Sad to see alt-right exhibitionist and bore Milo Yiannopoulos pulling out of his $US10 million breach of contract litigation against Simon & Schuster. This was a case where neither side was covered in glory. One thing it did throw up were the notes on the draft from editor Mitchell Ivers, including morsels such as: “Throughout the book, your best points seem to be lost in a sea of self-aggrandisement and scattershot thinking.” By Richard Ackland.
Fraught the draft
Sad to see alt-right exhibitionist and bore Milo Yiannopoulos pulling out of his $US10 million breach of contract litigation against Simon & Schuster.
This was a case where neither side was covered in glory. The publishing house thought it would make a killing with the tarnished Greek’s tome Dangerous, until they discovered it was dangerously unreadable.
One thing the case did throw up were the notes on the draft from editor Mitchell Ivers, including morsels such as: “Throughout the book, your best points seem to be lost in a sea of self-aggrandisement and scattershot thinking.”
Rigour is not one of Yiannopoulos’s strong points, with Ivers noting: “unsupportable charge … cite examples … unclear, unfunny, delete”.
The killer provocation that lesbians should be thrown out of universities was met with, “DELETE UGH”.
The official reason for canning the book was because the author was seen to advocate sex between “younger boys” and older men.
Yiannopoulos was also forced out of the Breitbart fake news website; banned from Twitter; dumped by his lawyer; had his speaking engagements cancelled, except for the Down Under tour of vapid inconsequentialities; and has seen his $US10 million court case vanish in a puff of smoke.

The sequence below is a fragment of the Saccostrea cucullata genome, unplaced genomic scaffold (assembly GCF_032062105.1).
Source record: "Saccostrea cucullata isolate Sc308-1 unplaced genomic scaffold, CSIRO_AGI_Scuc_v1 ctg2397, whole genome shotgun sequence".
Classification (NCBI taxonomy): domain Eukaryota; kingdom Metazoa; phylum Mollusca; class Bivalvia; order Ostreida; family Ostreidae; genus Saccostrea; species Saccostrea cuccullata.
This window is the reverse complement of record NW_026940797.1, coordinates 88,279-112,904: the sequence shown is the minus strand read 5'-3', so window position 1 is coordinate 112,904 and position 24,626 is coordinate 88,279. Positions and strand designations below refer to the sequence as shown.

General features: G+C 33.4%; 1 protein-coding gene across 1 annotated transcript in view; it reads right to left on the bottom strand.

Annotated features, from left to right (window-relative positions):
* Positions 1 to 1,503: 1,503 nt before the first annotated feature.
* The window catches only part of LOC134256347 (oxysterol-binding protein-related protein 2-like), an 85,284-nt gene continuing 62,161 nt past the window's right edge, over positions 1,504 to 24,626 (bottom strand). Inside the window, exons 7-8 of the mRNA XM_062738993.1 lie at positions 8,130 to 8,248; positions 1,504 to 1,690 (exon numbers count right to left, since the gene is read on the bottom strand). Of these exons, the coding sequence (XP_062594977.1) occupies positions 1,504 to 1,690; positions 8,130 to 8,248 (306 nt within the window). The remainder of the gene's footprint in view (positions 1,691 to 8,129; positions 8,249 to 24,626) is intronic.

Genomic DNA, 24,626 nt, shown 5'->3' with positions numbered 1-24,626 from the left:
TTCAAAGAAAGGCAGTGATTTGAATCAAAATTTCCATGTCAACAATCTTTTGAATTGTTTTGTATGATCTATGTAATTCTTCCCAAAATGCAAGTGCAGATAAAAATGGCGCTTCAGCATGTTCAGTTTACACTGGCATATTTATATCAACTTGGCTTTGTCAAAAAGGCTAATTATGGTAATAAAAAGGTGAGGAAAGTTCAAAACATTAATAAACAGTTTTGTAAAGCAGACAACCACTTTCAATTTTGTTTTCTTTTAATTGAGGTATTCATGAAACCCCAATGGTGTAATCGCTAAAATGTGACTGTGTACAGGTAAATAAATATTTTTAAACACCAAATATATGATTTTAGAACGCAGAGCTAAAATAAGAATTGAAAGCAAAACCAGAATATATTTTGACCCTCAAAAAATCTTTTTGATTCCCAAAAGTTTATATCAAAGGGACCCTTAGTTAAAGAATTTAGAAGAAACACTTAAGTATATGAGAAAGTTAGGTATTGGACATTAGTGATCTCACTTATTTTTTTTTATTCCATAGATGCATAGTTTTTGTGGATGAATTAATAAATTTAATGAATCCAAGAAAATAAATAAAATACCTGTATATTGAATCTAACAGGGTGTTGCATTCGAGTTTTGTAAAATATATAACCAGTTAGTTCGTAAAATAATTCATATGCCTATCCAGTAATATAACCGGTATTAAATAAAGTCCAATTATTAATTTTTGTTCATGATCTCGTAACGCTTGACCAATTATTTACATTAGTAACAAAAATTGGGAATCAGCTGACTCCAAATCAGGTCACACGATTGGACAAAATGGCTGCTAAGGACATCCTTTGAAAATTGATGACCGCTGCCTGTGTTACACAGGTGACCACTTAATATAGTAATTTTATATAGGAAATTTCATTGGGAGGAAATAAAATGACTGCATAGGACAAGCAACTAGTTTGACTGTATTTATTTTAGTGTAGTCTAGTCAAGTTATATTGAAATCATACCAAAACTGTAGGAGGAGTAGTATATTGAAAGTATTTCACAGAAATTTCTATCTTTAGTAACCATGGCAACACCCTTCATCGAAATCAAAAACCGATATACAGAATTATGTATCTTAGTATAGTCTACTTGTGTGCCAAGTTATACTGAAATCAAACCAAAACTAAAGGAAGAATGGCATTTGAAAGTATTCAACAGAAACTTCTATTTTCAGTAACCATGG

A transcript of the book litigation in New York showed his masterful misunderstanding of the issues, insisting he should have access to Simon & Schuster’s financial records that were marked “for attorneys’ eyes only” and had nothing to do with the claim that the book was turned down “for political reasons”.
The judge had to contend with rambling submissions, such as: “What has been happening in the case so far is some issues have been entered, public record documents that are very embarrassing to me and leaking those to journalist [sic]. And at the same time marked documents for attorneys [sic] eyes only.”
Shallow, boastful and incoherent, it is no wonder he became the pin-up child of The Parrot and a kissing acquaintance of Mark Latham.
Five go in the paper
There was our beloved Trumble, rictus smile affixed, reading Enid Blyton’s The Famous Five’s Five on a Treasure Island to a bunch of kiddies at the Oatley West Public School in Sydney.
In fact, the Melbourne Hun thought so highly of this moment that they published a photo of it in the paper, with the book the right way up.
Did PM Trumble realise that he was part of a giant Moloch marketing wheeze, where Hun readers were about to receive a free copy of Enid’s books?
There were subsequent promotions in the paper with a young nerd in glasses reading Five on a Treasure Island. This was advertised as a “full size book” with the possibility of collecting 15 “free” Blyton gems, between February 4 and 18.